Bell, Bell, Bell…

It’s amazing how quickly Bell has undone years of good will built up with their #bellletstalk Day. For years, Bell appeared to be the giant conglomerate who cared about your well being. This year started off no different. Until the day ended.

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When you don’t walk the walk

We have a funny relationship with corporations in this country. There are certain entities that have transcended simple corporate identities and have ingrained themselves into our national identity. Tim Hortons and Canadian Tire are ones that certainly come to mind. The one I’m focusing on here is Bell Canada. However, for the most part their relationship could be chalked up to a beligerent family member we have to deal with. I’ve yet to hear any anecdotal stories about how great Bell Canada is. It’s more akin to ‘I needed internet in my house, Bell’s rates weren’t the worse I came across.’

In their efforts to ingratiate themselves into Canadian’s lives though, they introduced the annual fundraising for mental health day that we all affectionately know as #bellletstalk day. I’ve written before about this fundraising PR campaign. The more and more scrutiny this day receives, the more and more it becomes to me just a PR marketing campaign. Which is of course disappointing, as it showed so much promise at the start of truly revolutionizing how our country perceives mental health. Transforming the national consciousness for a positive cause is something to be commended.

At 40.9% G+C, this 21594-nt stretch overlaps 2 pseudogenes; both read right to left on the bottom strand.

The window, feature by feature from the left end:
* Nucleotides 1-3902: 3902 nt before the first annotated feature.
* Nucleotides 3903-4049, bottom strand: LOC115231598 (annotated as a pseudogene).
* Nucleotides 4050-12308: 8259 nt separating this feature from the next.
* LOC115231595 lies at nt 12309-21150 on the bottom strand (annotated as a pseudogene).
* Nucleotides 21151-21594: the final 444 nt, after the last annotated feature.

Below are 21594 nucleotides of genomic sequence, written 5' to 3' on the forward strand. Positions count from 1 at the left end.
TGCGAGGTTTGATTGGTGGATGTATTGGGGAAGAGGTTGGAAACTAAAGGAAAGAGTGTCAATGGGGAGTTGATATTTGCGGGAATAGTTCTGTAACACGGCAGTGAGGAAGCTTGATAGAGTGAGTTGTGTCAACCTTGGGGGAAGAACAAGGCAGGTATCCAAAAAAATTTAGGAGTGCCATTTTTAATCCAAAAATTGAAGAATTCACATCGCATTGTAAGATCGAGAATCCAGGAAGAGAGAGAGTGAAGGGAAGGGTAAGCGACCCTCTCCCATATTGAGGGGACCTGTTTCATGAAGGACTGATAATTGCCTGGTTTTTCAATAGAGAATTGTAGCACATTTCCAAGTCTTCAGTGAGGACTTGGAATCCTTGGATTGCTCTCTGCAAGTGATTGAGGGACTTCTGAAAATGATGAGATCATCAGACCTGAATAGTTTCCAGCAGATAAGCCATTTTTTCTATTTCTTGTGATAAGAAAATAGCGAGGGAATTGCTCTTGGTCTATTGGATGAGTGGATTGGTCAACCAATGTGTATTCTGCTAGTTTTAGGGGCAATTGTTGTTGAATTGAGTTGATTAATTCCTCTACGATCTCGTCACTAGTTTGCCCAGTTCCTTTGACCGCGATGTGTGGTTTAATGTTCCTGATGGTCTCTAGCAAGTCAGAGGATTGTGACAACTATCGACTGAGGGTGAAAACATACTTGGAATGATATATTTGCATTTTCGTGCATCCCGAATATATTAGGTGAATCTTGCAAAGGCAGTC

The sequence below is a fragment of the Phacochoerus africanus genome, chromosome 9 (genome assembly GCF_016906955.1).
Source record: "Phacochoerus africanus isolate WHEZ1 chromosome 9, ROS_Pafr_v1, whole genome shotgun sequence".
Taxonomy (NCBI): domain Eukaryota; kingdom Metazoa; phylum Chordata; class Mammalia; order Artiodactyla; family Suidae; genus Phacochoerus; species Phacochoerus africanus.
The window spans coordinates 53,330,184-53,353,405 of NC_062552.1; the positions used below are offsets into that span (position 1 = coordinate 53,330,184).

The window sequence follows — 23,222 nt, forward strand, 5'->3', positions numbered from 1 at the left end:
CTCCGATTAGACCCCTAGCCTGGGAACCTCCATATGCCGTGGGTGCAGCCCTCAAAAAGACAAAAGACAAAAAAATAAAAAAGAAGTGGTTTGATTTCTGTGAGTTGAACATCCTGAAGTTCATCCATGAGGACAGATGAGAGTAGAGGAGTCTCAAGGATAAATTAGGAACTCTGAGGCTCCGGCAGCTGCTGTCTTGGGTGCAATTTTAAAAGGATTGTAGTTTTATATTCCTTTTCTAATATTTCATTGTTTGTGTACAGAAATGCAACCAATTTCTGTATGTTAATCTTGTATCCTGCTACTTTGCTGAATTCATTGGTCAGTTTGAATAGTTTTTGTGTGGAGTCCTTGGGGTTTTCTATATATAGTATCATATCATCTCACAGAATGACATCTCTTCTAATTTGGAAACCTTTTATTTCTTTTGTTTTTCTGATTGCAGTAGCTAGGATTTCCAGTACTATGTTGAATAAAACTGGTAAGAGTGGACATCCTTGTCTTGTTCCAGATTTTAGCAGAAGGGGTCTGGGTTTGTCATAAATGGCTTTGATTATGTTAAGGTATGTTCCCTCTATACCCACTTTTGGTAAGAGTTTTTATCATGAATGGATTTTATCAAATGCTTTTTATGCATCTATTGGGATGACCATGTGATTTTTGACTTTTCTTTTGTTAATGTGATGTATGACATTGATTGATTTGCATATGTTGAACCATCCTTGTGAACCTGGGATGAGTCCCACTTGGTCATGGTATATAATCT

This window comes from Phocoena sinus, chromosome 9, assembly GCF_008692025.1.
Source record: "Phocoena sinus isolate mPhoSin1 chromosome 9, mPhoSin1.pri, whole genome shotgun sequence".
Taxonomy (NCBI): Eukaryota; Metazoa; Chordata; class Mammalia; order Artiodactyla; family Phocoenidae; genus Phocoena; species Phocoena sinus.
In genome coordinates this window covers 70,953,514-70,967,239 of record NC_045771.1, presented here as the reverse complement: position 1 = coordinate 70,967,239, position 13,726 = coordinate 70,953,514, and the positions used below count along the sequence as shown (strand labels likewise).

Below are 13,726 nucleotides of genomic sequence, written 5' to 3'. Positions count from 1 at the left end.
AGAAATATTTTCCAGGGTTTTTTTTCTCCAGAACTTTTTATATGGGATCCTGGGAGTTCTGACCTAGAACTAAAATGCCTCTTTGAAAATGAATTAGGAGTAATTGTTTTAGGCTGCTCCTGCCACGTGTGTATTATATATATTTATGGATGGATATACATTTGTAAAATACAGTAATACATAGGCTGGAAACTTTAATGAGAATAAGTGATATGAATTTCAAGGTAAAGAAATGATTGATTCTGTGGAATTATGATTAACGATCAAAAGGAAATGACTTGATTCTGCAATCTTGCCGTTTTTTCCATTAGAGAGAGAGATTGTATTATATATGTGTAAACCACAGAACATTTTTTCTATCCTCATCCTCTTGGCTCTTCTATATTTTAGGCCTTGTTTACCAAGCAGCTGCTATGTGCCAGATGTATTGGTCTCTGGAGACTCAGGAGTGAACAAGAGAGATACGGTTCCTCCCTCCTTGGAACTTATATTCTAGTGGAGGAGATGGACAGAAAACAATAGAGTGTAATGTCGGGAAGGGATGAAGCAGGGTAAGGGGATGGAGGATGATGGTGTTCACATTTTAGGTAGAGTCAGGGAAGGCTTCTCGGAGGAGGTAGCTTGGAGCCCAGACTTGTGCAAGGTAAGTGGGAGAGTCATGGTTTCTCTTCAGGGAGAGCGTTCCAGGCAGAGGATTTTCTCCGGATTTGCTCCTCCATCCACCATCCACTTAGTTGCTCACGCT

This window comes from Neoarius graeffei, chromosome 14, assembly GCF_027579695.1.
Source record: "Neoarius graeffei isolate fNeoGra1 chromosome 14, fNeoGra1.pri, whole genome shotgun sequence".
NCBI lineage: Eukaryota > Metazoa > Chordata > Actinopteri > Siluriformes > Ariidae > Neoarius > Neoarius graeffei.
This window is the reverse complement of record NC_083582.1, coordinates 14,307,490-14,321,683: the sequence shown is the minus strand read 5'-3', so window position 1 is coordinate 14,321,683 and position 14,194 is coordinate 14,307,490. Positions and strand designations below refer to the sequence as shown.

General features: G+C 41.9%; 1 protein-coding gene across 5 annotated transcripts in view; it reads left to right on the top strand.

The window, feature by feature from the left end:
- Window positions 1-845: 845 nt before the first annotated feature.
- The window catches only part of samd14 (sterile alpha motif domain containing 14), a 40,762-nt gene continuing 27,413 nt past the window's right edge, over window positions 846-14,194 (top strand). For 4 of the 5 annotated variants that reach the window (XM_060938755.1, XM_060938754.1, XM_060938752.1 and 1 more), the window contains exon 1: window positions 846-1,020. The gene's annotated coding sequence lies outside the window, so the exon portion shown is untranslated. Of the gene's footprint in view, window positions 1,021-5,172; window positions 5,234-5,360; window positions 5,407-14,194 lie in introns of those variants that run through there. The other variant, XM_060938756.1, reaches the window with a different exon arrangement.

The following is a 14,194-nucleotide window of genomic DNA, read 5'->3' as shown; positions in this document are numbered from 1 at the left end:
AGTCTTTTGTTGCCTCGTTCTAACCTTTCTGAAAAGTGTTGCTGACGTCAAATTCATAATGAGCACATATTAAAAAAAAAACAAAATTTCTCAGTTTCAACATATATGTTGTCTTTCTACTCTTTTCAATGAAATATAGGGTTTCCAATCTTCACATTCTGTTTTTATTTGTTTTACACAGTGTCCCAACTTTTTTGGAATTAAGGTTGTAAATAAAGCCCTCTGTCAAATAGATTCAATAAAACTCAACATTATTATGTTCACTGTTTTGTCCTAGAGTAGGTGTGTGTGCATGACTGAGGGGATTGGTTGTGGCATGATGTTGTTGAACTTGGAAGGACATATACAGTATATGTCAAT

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A thought on #bellletstalk day

Today’s the day that no doubt you are being bombarded by posts on social media by people sharing their encouraging thoughts or their stories to break down the stigma associated with mental health. It’s a pretty phenomenal concept when you think about. An entire movement crossing multiple demographics all concerned with the well being of strangers.

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Apparently today was my lucky day!

Today I got not one, not two, but three links from faithful readers of this blog.  What’s even more exciting is that two of the three were the same article.  Clearly we’re all thinking on the same page people!  Keep it up!

The CBC reported that 80% more people cut the cord in 2015 than the year previous.  Over at the Huffington Post, they are reporting that nearly 25% of all households are cable free now.

I’ll be honest I’m not surprised.  It’s what I’ve been saying all along.  The price and convenience are too good to pass up.  This isn’t a fad or trend, this is the market of television consumption for the foreseeable future.  If you’re a content provider, network or internet provider, take note and make a plan.  You’re future is depending on how you find your niche in the next few years.

The one surprise though I found, was that the rate of cable cutting is higher in Canada than in the United States.  I have nothing to explain it, except for my own hypothesis that a good part of cable cutting, is the feeling of protest and taking back power from Bell and Rogers.  Just my theory, but I’m sticking with it for now.

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